In this paper, we describe three mechanisms by which organizations engage with their business partners for outsourcing of innovation. These three modes of collaboration are differentiated by the nature of relationships among partners, reasons (goals) behind the decision for particular relationships, and by the scope of innovation. In each business partnership, it is critical to identify what type of innovation is most likely to result in successful outcomes. There is no one-size-fits-all approach. Henderson and Clark (1990) classified innovations in two dimensions: one dimension captures an innovation’s impact on components and the other on the linkages between components. Through this classification, they identified multiple types of innovation: incremental, modular, architectural, and radical innovation. Architectural innovation illustrates how some business partnerships can lead to desired innovation effort outcome. Henderson and Clark posit that architectural innovation is triggered by a change in a component, which will create new interactions and new linkages in the established product. Business partnerships often create this catalytic effect by combining or incorporating complementary and necessary components in each participant’s product and services. This type of innovation is very complex and risky, and most often requires a variety of knowledge and expertise that are not located internally in the firm. It can also be highly disruptive to organizations (Gatignon et al., 2003). This paper focuses on such complex and disruptive innovation. We discuss under what conditions each mechanism of outsourcing is beneficial, and the risks and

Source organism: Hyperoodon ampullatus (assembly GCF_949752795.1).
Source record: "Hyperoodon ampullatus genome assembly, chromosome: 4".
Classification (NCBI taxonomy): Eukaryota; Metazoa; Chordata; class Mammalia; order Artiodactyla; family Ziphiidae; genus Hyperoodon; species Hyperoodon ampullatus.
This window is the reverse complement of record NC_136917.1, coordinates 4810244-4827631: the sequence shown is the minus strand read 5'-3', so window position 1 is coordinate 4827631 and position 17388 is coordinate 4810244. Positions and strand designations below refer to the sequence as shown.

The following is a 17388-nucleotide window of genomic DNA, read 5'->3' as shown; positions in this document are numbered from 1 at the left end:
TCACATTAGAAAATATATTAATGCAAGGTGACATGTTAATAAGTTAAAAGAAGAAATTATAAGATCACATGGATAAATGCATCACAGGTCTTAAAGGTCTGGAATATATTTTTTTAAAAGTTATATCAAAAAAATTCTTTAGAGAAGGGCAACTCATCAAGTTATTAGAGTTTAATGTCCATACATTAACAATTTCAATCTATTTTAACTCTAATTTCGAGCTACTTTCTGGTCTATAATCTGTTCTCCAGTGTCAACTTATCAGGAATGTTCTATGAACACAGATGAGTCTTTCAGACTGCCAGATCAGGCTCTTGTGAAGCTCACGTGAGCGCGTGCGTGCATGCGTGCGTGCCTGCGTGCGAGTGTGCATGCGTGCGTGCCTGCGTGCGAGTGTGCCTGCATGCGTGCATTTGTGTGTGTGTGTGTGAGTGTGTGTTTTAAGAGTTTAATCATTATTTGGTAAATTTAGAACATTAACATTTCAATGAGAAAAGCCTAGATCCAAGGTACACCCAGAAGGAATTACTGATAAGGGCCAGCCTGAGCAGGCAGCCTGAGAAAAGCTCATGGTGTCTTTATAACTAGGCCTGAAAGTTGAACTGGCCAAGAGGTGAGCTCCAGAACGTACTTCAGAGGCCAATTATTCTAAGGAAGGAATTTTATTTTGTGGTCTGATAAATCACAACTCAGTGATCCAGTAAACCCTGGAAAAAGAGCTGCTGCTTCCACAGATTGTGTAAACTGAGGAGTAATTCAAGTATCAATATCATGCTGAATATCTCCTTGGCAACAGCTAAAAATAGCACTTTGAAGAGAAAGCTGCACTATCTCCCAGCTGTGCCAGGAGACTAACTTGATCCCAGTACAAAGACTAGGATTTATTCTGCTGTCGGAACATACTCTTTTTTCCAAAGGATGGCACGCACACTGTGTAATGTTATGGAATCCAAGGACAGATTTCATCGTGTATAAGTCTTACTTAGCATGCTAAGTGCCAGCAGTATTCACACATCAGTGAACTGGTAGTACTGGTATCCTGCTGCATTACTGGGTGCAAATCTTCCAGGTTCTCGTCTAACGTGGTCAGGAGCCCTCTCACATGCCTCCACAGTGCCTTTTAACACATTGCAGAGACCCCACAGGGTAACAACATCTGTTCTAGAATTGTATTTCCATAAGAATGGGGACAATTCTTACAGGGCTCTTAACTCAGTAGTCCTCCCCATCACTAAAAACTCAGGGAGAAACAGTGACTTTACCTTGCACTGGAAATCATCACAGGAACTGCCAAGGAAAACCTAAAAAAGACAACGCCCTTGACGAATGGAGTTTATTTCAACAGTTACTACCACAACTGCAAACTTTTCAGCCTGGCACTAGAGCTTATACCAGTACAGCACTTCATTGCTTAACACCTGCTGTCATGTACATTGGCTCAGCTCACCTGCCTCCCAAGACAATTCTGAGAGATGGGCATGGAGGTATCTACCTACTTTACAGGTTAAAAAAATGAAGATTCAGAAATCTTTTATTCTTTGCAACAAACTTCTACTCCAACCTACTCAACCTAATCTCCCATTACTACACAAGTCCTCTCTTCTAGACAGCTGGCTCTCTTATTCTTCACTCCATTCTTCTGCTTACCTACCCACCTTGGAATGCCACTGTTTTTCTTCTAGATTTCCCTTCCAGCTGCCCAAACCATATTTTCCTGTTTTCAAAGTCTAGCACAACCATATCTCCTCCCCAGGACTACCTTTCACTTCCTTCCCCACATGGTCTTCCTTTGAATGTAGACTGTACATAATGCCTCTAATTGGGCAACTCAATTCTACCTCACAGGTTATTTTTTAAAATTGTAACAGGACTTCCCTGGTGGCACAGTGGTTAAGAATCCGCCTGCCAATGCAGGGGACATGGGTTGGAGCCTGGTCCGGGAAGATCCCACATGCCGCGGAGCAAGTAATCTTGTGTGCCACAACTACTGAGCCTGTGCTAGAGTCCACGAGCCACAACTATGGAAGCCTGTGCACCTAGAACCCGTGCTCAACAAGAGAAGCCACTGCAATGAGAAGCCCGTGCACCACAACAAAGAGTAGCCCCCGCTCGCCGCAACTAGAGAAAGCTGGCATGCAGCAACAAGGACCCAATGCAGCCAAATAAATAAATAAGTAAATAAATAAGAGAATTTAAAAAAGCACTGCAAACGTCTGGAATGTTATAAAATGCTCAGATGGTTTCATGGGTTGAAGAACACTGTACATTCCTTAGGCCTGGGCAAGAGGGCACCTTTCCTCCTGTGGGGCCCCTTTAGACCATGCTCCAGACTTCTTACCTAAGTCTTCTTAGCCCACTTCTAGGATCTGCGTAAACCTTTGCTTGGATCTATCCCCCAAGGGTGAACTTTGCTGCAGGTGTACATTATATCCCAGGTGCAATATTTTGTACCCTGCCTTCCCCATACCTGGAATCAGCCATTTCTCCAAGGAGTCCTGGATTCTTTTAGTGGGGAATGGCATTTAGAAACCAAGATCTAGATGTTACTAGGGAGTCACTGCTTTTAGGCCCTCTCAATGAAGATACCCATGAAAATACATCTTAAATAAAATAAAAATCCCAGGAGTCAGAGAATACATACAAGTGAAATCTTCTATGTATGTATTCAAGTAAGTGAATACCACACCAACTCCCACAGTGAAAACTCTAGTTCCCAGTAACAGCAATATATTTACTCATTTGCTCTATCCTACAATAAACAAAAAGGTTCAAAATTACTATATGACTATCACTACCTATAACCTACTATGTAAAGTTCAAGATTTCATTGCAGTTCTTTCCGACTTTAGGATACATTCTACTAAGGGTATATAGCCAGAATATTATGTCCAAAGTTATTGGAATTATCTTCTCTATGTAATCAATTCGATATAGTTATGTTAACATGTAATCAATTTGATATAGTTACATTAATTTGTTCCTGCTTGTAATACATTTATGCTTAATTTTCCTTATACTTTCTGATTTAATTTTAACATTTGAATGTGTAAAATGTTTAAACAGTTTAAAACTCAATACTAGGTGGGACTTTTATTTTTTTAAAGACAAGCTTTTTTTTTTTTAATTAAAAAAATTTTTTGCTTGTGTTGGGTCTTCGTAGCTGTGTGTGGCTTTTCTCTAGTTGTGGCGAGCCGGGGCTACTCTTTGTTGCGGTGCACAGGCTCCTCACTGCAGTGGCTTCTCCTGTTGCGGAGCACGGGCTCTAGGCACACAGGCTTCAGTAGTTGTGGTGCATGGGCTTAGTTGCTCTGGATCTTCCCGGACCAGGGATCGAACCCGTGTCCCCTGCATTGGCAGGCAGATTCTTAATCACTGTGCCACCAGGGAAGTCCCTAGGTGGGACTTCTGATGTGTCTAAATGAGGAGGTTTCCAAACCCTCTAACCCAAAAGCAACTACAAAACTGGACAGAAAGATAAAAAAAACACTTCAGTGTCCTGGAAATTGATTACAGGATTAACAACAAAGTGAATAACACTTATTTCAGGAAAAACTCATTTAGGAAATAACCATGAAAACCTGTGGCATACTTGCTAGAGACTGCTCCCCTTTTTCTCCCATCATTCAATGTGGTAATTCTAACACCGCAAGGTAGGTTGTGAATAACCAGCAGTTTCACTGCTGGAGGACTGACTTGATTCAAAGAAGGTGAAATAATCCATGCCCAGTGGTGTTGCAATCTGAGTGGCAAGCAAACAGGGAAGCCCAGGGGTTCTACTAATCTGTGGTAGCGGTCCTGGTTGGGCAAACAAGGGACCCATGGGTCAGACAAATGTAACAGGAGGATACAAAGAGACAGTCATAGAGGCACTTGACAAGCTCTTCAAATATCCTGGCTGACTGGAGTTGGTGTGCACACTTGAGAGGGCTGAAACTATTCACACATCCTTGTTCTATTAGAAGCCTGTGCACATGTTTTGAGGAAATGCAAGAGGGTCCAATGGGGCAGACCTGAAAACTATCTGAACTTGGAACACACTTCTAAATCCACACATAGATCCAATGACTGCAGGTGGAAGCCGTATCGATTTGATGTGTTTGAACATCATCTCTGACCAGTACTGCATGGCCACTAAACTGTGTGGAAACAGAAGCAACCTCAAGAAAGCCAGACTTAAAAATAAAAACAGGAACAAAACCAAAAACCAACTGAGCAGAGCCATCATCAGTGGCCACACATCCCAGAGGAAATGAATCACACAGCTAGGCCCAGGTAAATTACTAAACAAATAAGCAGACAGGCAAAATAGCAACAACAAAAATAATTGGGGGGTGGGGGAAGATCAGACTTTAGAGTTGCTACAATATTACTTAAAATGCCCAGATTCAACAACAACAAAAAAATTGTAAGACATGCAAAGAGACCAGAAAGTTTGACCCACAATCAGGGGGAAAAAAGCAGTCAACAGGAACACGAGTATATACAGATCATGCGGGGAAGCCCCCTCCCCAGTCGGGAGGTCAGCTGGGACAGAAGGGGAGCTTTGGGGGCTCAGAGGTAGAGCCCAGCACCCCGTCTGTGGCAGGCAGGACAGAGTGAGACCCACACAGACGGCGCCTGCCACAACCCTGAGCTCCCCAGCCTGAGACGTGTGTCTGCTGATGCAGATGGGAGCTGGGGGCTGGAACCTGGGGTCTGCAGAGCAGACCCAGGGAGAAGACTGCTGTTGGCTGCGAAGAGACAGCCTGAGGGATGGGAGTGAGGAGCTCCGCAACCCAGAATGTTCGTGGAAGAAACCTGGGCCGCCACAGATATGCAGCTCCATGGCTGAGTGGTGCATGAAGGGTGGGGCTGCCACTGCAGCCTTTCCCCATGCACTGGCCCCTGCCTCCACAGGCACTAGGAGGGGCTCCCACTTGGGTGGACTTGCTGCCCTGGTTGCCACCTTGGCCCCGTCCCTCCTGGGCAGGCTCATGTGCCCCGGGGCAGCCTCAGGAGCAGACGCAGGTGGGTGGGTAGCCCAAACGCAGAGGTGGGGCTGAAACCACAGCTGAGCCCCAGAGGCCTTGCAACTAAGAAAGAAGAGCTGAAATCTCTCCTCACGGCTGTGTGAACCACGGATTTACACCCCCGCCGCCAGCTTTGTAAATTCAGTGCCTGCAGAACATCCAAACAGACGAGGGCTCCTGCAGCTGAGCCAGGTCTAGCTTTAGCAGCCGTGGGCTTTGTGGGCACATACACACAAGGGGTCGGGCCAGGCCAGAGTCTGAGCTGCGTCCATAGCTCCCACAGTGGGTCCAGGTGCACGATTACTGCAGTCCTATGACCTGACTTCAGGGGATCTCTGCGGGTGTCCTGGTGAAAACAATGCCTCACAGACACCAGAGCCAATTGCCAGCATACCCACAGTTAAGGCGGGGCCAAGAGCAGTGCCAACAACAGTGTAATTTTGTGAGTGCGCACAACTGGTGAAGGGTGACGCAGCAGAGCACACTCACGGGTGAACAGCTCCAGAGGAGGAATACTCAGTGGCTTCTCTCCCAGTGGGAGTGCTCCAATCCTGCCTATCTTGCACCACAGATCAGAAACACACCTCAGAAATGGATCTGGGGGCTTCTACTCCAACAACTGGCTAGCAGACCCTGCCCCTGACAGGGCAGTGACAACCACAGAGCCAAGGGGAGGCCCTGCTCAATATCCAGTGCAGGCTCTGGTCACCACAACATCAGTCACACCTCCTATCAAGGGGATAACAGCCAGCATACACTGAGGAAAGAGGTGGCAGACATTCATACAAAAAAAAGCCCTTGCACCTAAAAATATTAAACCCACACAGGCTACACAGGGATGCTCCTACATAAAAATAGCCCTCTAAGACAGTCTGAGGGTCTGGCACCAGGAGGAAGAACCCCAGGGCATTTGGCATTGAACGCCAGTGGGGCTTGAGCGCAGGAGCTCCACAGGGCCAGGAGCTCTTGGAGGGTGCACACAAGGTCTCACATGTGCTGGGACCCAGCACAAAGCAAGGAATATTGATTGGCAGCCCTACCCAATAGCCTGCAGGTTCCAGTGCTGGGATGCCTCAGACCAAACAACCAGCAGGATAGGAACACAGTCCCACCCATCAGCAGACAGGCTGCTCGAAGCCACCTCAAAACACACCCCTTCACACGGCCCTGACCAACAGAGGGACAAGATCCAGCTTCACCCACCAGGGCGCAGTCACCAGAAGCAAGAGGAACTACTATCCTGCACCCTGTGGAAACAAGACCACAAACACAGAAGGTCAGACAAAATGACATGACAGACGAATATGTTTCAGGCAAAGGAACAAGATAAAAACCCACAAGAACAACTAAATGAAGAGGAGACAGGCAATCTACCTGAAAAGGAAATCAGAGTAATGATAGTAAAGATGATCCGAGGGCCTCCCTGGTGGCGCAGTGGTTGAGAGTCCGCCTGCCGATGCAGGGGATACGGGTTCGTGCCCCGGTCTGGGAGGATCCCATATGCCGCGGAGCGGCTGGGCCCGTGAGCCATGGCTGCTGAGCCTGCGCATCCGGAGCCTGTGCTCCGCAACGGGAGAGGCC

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issues related with each mode of collaboration. We also explore the critical issues related to actually introducing new forms of collaboration in organizations. Understanding these issues can help organizations better manage the demanding and multifaceted task of fusing business partners into already complex innovation processes. Finally, we introduce a three-dimensional ‘‘Co-Innovation Space’’, which is akin to various matrices (such as Boston Consulting Group (BCG), Arthur D Little (ADL), GE/McKinsey, etc.), known from the strategic management. Companies can use it to analyze existing innovation portfolios and/or to plan future approaches to innovation outsourcing.